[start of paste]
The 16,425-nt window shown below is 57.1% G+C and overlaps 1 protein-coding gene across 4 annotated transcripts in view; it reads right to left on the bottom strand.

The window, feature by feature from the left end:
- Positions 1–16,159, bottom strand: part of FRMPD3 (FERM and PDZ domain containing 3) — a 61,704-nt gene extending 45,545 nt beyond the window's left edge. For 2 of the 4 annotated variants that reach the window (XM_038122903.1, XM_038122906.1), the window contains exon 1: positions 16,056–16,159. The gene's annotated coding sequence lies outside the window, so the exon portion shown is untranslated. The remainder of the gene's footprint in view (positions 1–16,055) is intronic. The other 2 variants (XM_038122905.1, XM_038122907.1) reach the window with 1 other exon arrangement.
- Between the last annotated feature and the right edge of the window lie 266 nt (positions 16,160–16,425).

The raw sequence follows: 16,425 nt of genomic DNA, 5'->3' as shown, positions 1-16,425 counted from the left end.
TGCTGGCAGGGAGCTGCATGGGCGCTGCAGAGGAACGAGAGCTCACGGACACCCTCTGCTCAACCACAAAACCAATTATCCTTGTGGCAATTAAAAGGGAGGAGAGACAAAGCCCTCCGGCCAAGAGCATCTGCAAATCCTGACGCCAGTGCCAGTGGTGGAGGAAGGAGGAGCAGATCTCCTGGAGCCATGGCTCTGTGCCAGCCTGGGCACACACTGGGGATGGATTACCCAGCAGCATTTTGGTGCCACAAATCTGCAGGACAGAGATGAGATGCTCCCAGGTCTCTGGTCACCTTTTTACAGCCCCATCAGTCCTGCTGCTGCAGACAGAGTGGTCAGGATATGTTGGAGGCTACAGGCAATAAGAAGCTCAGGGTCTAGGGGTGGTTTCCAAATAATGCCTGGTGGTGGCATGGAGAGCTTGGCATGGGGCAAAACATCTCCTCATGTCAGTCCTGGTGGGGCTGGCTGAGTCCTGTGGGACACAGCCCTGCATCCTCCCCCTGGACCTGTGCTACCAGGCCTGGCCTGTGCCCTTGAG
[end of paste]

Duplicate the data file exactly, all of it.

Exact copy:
The 16,425-nt window shown below is 57.1% G+C and overlaps 1 protein-coding gene across 4 annotated transcripts in view; it reads right to left on the bottom strand.

The window, feature by feature from the left end:
- Positions 1–16,159, bottom strand: part of FRMPD3 (FERM and PDZ domain containing 3) — a 61,704-nt gene extending 45,545 nt beyond the window's left edge. For 2 of the 4 annotated variants that reach the window (XM_038122903.1, XM_038122906.1), the window contains exon 1: positions 16,056–16,159. The gene's annotated coding sequence lies outside the window, so the exon portion shown is untranslated. The remainder of the gene's footprint in view (positions 1–16,055) is intronic. The other 2 variants (XM_038122905.1, XM_038122907.1) reach the window with 1 other exon arrangement.
- Between the last annotated feature and the right edge of the window lie 266 nt (positions 16,160–16,425).

The raw sequence follows: 16,425 nt of genomic DNA, 5'->3' as shown, positions 1-16,425 counted from the left end.
TGCTGGCAGGGAGCTGCATGGGCGCTGCAGAGGAACGAGAGCTCACGGACACCCTCTGCTCAACCACAAAACCAATTATCCTTGTGGCAATTAAAAGGGAGGAGAGACAAAGCCCTCCGGCCAAGAGCATCTGCAAATCCTGACGCCAGTGCCAGTGGTGGAGGAAGGAGGAGCAGATCTCCTGGAGCCATGGCTCTGTGCCAGCCTGGGCACACACTGGGGATGGATTACCCAGCAGCATTTTGGTGCCACAAATCTGCAGGACAGAGATGAGATGCTCCCAGGTCTCTGGTCACCTTTTTACAGCCCCATCAGTCCTGCTGCTGCAGACAGAGTGGTCAGGATATGTTGGAGGCTACAGGCAATAAGAAGCTCAGGGTCTAGGGGTGGTTTCCAAATAATGCCTGGTGGTGGCATGGAGAGCTTGGCATGGGGCAAAACATCTCCTCATGTCAGTCCTGGTGGGGCTGGCTGAGTCCTGTGGGACACAGCCCTGCATCCTCCCCCTGGACCTGTGCTACCAGGCCTGGCCTGTGCCCTTGAG